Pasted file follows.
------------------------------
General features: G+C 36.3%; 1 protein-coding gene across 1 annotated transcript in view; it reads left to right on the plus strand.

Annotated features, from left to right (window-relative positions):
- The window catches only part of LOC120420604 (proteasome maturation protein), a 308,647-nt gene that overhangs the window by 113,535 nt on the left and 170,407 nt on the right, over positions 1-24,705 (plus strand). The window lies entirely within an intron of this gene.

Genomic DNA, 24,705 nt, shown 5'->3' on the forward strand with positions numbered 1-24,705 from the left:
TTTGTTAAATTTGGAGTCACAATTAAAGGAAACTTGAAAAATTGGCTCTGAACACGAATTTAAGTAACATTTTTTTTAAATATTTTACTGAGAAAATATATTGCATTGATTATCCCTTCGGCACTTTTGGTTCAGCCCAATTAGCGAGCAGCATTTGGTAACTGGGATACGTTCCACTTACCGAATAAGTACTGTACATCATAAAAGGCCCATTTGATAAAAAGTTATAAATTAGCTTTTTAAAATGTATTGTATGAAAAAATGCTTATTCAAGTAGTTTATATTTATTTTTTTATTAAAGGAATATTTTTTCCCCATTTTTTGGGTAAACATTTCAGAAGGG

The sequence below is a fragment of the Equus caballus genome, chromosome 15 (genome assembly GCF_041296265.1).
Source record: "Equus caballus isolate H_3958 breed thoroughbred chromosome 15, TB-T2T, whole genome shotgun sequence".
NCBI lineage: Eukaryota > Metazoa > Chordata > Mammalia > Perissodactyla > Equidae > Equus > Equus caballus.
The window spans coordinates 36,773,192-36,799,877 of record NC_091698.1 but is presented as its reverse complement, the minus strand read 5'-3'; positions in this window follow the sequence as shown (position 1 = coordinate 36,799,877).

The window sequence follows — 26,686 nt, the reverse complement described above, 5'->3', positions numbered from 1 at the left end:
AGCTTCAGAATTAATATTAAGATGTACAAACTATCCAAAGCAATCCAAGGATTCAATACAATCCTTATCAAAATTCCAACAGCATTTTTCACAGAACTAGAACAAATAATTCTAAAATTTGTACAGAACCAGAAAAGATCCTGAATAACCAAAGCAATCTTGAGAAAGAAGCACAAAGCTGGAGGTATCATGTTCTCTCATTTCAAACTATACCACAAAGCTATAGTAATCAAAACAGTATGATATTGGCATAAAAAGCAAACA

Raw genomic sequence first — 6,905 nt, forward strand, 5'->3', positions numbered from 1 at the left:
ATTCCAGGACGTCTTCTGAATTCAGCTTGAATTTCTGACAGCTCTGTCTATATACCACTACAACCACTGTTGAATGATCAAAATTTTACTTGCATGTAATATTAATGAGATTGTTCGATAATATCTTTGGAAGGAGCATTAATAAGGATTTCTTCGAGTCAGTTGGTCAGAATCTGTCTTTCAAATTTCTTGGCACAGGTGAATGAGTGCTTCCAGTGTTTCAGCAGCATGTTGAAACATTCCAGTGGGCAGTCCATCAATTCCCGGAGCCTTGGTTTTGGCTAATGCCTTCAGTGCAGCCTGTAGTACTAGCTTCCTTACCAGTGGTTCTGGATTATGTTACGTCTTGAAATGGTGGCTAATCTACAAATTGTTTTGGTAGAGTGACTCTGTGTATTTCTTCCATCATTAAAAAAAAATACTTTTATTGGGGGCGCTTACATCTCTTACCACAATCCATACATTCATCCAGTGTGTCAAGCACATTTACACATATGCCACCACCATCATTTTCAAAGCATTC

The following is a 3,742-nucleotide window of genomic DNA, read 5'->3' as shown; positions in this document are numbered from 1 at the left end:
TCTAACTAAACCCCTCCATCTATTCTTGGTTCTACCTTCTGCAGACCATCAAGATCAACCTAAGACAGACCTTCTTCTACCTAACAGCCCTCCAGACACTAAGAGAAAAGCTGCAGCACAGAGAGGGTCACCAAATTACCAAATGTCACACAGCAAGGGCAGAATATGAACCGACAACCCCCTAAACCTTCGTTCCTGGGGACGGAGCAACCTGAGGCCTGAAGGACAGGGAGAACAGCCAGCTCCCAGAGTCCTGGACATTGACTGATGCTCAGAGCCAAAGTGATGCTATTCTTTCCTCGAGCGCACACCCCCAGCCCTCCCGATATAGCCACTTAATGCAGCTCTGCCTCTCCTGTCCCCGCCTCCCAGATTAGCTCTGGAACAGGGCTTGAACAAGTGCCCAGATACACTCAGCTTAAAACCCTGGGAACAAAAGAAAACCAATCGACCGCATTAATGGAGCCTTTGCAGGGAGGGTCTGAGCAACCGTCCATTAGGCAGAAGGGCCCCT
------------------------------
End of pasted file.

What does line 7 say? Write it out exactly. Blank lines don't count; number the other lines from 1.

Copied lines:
Source record: "Equus caballus isolate H_3958 breed thoroughbred chromosome 15, TB-T2T, whole genome shotgun sequence".